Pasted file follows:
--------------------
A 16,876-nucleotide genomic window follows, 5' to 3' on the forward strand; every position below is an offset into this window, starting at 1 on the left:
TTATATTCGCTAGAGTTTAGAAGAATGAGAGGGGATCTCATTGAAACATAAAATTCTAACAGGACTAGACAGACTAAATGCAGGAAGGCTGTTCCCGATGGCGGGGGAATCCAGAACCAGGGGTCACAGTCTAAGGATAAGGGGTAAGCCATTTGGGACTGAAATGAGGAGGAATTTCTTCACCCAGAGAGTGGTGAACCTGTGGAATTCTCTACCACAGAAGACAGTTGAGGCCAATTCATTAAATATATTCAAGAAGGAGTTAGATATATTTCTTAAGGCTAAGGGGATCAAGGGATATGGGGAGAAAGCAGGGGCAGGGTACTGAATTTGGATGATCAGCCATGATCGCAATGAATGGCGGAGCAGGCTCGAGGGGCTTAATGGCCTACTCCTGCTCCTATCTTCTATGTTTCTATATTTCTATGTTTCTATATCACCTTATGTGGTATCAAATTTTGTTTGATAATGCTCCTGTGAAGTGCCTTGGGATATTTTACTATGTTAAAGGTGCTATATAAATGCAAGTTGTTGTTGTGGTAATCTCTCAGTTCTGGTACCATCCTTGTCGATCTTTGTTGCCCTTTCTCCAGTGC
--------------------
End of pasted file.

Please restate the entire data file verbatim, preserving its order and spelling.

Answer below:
A 16,876-nucleotide genomic window follows, 5' to 3' on the forward strand; every position below is an offset into this window, starting at 1 on the left:
TTATATTCGCTAGAGTTTAGAAGAATGAGAGGGGATCTCATTGAAACATAAAATTCTAACAGGACTAGACAGACTAAATGCAGGAAGGCTGTTCCCGATGGCGGGGGAATCCAGAACCAGGGGTCACAGTCTAAGGATAAGGGGTAAGCCATTTGGGACTGAAATGAGGAGGAATTTCTTCACCCAGAGAGTGGTGAACCTGTGGAATTCTCTACCACAGAAGACAGTTGAGGCCAATTCATTAAATATATTCAAGAAGGAGTTAGATATATTTCTTAAGGCTAAGGGGATCAAGGGATATGGGGAGAAAGCAGGGGCAGGGTACTGAATTTGGATGATCAGCCATGATCGCAATGAATGGCGGAGCAGGCTCGAGGGGCTTAATGGCCTACTCCTGCTCCTATCTTCTATGTTTCTATATTTCTATGTTTCTATATCACCTTATGTGGTATCAAATTTTGTTTGATAATGCTCCTGTGAAGTGCCTTGGGATATTTTACTATGTTAAAGGTGCTATATAAATGCAAGTTGTTGTTGTGGTAATCTCTCAGTTCTGGTACCATCCTTGTCGATCTTTGTTGCCCTTTCTCCAGTGC